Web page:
|6051146||April 18, 2000||Green et al.|
|6063297||May 16, 2000||Antanavich et al.|
|6099740||August 8, 2000||Holm et al.|
|6123655||September 26, 2000||Fell|
|6123687||September 26, 2000||Simonyi et al.|
|6132598||October 17, 2000||Hvid et al.|
|6214338||April 10, 2001||Antanavich et al.|
|6228017||May 8, 2001||Brown|
|6241649||June 5, 2001||Zanella et al.|
|6296602||October 2, 2001||Headley|
|6299784||October 9, 2001||Biesel|
|6302836||October 16, 2001||North, Jr.|
|6348031||February 19, 2002||Unger et al.|
|6387263||May 14, 2002||Bhaskar et al.|
|6398972||June 4, 2002||Blasetti et al.|
|6416456||July 9, 2002||Zanella et al.|
|6475175||November 5, 2002||Rivera et al.|
|6511411||January 28, 2003||Brown|
|6530871||March 11, 2003||Mackel et al.|
|6544162||April 8, 2003||Van Wie et al.|
|6689042||February 10, 2004||Unger et al.|
|6716151||April 6, 2004||Panzani et al.|
|6716187||April 6, 2004||Jorgensen et al.|
|6719901||April 13, 2004||Dolecek et al.|
|6733433||May 11, 2004||Fell|
|6814862||November 9, 2004||Biesel|
|6835316||December 28, 2004||Dolecek|
|6835353||December 28, 2004||Smith et al.|
|6855119||February 15, 2005||Rivera et al.|
|6899666||May 31, 2005||Brown|
|6905612||June 14, 2005||Dorian et al.|
|RE38757||July 12, 2005||Wells et al.|
|6946079||September 20, 2005||Holm|
|6962560||November 8, 2005||Grewal|
|6964646||November 15, 2005||Biesel|
|6979307||December 27, 2005||Beretta et al.|
|6982038||January 3, 2006||Dolecek et al.|
|7001323||February 21, 2006||Panzani et al.|
|7029430||April 18, 2006||Hlavinka et al.|
|7033501||April 25, 2006||Bhaskar et al.|
|7037428||May 2, 2006||Robinson et al.|
|7060017||June 13, 2006||Collier|
|7060018||June 13, 2006||Skinkle et al.|
|7074173||July 11, 2006||Kohlstette et al.|
|7081082||July 25, 2006||Scholz et al.|
|7134991||November 14, 2006||Rivalier et al.|
|7156800||January 2, 2007||Panzani et al.|
|7179391||February 20, 2007||Leach et al.|
|7195606||March 27, 2007||Ballin|
|7204795||April 17, 2007||Himmen et al.|
|7223346||May 29, 2007||Dorian et al.|
|7252758||August 7, 2007||Dolecek et al.|
|7306555||December 11, 2007||Dolecek et al.|
|7311849||December 25, 2007||Panzani et al.|
|7314441||January 1, 2008||Collier|
|7347932||March 25, 2008||Holmes et al.|
|7347948||March 25, 2008||Dolecek et al.|
|7354515||April 8, 2008||Coull et al.|
|7364657||April 29, 2008||Mandrusov et al.|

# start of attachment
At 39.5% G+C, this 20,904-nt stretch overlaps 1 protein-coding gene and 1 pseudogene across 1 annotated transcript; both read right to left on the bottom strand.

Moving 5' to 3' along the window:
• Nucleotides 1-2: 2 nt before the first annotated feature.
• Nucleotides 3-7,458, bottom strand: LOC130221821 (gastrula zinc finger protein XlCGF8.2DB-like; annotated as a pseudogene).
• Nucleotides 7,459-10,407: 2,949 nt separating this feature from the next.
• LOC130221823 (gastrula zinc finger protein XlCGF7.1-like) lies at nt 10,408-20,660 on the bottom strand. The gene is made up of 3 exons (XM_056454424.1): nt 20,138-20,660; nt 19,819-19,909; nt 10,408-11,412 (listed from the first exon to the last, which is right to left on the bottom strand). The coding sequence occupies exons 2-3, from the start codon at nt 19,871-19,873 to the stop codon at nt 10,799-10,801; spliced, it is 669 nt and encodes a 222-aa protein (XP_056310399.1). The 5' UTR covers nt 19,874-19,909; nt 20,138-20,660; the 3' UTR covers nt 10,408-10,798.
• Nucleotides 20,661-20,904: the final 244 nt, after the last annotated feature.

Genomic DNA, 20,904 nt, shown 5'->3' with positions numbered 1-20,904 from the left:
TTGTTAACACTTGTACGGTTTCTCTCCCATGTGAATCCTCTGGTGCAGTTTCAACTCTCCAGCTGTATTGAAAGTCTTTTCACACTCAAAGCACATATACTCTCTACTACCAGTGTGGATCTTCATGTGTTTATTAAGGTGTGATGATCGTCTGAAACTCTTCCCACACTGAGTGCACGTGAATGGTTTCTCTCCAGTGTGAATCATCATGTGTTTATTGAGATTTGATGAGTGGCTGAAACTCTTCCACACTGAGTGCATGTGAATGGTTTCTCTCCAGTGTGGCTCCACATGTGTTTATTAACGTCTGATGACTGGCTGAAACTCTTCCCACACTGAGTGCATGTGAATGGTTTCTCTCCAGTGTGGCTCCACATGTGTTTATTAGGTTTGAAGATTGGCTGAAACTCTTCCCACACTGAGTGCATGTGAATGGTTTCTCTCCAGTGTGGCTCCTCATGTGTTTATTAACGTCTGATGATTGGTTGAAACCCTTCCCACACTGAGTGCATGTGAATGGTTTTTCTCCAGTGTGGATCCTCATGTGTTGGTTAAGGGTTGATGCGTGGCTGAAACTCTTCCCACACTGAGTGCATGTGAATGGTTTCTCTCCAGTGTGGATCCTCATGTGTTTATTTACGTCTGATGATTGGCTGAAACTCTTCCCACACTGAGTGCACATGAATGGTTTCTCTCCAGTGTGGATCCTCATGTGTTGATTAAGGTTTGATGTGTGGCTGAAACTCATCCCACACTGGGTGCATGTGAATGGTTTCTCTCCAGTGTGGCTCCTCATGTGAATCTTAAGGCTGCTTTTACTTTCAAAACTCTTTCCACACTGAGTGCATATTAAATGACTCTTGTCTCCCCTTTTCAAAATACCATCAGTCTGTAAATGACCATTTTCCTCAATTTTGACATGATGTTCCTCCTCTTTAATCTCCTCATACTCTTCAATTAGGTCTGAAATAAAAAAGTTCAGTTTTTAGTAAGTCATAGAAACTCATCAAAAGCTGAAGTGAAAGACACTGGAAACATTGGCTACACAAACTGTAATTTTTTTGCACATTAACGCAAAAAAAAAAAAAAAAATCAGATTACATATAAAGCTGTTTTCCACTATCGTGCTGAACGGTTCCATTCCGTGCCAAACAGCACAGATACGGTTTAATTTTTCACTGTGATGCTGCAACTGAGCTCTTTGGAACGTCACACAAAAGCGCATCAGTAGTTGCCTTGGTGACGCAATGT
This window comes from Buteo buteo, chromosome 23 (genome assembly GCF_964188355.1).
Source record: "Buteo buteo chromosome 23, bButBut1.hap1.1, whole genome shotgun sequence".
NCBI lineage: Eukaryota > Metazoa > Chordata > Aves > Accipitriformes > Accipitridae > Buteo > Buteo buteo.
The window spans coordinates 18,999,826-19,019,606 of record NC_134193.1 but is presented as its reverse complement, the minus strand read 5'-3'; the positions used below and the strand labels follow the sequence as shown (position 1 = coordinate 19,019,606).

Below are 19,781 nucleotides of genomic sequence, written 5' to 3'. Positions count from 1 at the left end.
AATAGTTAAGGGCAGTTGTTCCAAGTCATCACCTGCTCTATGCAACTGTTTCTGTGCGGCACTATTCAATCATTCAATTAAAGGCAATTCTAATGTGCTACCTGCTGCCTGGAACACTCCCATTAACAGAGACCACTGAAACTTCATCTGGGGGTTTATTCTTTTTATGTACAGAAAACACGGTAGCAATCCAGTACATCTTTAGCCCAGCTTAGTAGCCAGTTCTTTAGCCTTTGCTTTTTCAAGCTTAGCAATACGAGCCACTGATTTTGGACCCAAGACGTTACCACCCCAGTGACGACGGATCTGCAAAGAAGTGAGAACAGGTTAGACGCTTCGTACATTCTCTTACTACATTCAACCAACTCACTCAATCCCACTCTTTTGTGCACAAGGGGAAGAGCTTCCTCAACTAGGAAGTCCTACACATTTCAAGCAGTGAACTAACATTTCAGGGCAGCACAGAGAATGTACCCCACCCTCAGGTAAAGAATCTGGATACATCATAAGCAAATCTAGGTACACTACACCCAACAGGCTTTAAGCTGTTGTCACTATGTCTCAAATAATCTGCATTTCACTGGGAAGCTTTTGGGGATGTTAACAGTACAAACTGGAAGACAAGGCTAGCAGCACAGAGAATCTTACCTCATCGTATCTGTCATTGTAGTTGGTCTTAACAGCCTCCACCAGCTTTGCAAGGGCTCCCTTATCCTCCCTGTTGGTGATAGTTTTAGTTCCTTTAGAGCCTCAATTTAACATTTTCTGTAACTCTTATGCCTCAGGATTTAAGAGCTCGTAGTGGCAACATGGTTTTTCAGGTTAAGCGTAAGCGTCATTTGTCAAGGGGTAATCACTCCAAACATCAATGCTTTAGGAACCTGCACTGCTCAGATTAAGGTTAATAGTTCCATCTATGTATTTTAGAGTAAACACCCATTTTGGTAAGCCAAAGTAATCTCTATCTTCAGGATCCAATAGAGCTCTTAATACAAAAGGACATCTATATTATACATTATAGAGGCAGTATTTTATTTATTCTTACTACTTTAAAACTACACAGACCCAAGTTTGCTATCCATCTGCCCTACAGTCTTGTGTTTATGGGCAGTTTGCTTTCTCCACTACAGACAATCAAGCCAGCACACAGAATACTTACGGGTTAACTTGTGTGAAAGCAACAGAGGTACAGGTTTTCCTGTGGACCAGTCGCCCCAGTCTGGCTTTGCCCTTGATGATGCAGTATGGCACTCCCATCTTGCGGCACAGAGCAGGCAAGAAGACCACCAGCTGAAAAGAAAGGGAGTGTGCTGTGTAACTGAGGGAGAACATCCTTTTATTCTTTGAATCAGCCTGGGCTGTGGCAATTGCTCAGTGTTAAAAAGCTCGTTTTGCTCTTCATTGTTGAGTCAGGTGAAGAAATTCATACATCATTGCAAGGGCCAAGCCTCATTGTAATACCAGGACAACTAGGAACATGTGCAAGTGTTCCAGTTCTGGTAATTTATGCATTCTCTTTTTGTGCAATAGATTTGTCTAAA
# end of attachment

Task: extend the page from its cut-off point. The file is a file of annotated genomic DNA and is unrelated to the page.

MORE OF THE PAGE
|7374678||May 20, 2008||Leach et al.|
|7407472||August 5, 2008||Skinkle et al.|
|7413652||August 19, 2008||Dolecek et al.|
|7470371||December 30, 2008||Dorian et al.|
|7520402||April 21, 2009||Ellsworth et al.|
|7553413||June 30, 2009||Dorian et al.|
|7694828||April 13, 2010||Swift et al.|
|7708152||May 4, 2010||Dorian et al.|
|7740760||June 22, 2010||Coull et al.|
|7745106||June 29, 2010||Beretta et al.|
|7771590||August 10, 2010||Leach et al.|
|7780860||August 24, 2010||Higgins et al.|
|7789245||September 7, 2010||Westberg et al.|
|7803279||September 28, 2010||Coull et al.|
|7806276||October 5, 2010||Leach et al.|
|7811463||October 12, 2010||Dolecek et al.|
|7824559||November 2, 2010||Dorian et al.|
|7828709||November 9, 2010||Sweat|
|7832566||November 16, 2010||Leach et al.|
|7833185||November 16, 2010||Felt et al.|
|7837884||November 23, 2010||Dorian et al.|
|7845499||December 7, 2010||Higgins et al.|
|7857744||December 28, 2010||Langley et al.|
|7866485||January 11, 2011||Dorian et al.|
|7867159||January 11, 2011||Dolecek et al.|
|20050054506||March 10, 2005||Bradley|
|20080128367||June 5, 2008||Rochat|
- International Search Report dated May 30, 2012 re Application No. PCT/US2011/001922.
Filed: Nov 19, 2010
Date of Patent: Nov 27, 2012
Patent Publication Number: 20120129674
Assignee: Kensey Nash Corporation (Exton, PA)
Inventors: John E. Nash (Chester Springs, PA), William T. Fisher (Schwenksville, PA)
Primary Examiner: Walter D Griffin
Assistant Examiner: Timothy Cleveland
Attorney: Caesar, Rivise, Bernstein, Cohen & Pokotilow, Ltd.
Application Number: 12/949,781
International Classification: B04B 11/04 (20060101);